I’ve been spending time with hollowed out souls lately. Each of them is falling apart in different ways, twisting happiness into a pretty bow that sits in shop windows on the streets of Manhattan, as if it is a thing to be ogled but never touched.
What a terrible lie. What a sad way to go traipsing through today, sure that tomorrow isn’t getting no better. Tomorrow isn’t shining no brighter. Tomorrow isn’t singing no sweeter.
They deserve a fire in their stomach, firmness in their step, a flush in their skin, a flicker in their smile.
They deserve to feel alive.
They deserve a ‘just because’ postcard from a forever friend. Footsteps before the knock on the door. Kisses on the forehead. Thinking-of-you text messages and thought-you-might-enjoy-this emails.
They deserve warm tea and diner booth conversations and hopeful mornings after train wreck nights. The payoff of an old, patient family recipe. Melty chocolate chip cookies. Days without alarm clocks and breakfast after noon.
I want so much for them.
I’ll tell anyone who asks and even the ones who don’t: I want so much for them. But nobody gave me a guidebook for how to tread lightly on the subject of self-worth, when your hands are empty and your bank account is dwindling and your days are looking like a remake of Groundhog Day because nothing ever changes. Those are the hardest parts of growing up.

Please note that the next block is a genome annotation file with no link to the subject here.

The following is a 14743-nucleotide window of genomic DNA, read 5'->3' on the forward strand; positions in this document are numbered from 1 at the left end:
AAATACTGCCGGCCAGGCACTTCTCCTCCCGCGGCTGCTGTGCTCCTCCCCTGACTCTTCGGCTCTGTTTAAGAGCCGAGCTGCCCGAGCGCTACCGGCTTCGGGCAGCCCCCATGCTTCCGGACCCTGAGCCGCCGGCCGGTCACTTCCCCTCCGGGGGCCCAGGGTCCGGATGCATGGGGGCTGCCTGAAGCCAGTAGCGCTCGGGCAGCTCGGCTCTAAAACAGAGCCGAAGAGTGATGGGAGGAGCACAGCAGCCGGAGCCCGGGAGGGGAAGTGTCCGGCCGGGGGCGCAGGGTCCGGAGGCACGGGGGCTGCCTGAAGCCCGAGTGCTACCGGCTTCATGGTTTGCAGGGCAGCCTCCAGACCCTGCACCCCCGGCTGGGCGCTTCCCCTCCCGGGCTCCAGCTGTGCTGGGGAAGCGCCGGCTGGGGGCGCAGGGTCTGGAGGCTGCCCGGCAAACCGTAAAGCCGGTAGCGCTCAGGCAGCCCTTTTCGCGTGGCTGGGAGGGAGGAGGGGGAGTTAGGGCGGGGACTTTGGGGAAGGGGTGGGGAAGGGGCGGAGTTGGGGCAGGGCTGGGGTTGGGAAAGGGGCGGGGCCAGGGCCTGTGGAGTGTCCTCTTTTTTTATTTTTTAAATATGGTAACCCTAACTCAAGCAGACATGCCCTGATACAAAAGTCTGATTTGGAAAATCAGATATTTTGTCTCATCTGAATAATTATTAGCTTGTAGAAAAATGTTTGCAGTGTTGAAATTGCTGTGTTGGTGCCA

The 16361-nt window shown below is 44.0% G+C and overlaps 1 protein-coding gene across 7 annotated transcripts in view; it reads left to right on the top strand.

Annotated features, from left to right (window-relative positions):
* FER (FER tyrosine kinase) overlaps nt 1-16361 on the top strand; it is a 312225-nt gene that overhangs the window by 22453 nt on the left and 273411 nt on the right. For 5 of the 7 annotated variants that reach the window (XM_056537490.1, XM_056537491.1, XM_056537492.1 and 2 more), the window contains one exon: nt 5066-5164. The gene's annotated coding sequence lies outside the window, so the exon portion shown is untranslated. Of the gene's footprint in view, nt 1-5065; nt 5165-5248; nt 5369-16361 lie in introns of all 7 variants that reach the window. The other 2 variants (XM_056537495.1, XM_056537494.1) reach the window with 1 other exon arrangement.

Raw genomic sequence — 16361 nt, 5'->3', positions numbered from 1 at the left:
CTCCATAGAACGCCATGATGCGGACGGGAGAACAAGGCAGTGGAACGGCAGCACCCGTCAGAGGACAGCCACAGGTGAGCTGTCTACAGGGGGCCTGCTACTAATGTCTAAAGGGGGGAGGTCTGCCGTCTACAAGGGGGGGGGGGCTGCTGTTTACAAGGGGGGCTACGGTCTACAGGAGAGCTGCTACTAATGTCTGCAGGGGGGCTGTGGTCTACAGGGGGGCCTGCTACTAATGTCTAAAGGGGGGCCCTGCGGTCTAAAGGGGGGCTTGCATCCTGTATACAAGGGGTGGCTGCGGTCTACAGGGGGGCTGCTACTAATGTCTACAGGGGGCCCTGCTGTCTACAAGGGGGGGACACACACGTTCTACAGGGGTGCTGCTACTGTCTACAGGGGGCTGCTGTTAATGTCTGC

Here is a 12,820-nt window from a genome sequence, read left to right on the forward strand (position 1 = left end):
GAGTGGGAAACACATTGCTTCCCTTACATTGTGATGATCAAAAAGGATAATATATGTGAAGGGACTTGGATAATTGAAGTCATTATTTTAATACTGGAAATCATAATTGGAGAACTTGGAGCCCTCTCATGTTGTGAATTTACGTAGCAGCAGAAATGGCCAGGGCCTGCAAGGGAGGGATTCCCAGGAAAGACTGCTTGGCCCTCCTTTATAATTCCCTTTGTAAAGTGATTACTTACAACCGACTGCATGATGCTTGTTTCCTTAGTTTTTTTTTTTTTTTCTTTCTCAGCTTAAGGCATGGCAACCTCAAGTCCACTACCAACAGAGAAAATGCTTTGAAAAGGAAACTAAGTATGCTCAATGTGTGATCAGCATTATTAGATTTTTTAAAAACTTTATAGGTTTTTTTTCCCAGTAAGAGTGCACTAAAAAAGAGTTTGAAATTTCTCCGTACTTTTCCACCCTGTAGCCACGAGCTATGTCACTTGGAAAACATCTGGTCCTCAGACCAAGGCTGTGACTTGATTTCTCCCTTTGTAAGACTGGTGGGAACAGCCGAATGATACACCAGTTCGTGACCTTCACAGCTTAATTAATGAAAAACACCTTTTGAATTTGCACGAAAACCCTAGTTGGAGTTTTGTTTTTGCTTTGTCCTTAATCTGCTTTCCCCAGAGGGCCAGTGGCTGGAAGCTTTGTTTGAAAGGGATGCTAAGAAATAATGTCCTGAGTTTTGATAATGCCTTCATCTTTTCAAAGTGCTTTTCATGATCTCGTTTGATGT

I want them to see hope in new places and faces. I want them to brush the tears from their eyelids and promise they’ll never let adulthood weigh them down.
They are stars in my life, so bright for so long, burned out before I had a chance to realize. It took me too long to realize.
I’m sorry. I’m sorry. It took me too long to realize.
And so I can only hope they find happiness in moments instead of years, in hours and minutes instead of months, in the kindness of strangers who hold doors and wave you to make that left turn when you can’t quite see whether it’s safe. The crossed-off to-do list. The clean house. The freshly laundered sheets. The shoveled sidewalk.
It’s hard to fall in love with the way this world takes and takes. Harder still to find happy in the chaos. This life can feel like whack-a-mole, but I hope their moments are bright and their eyes are wide and their hands are ready to catch some magic in the mundane.
I want to tuck a story of hope inside their frayed shirt pockets. Let them feel it beating against their heart.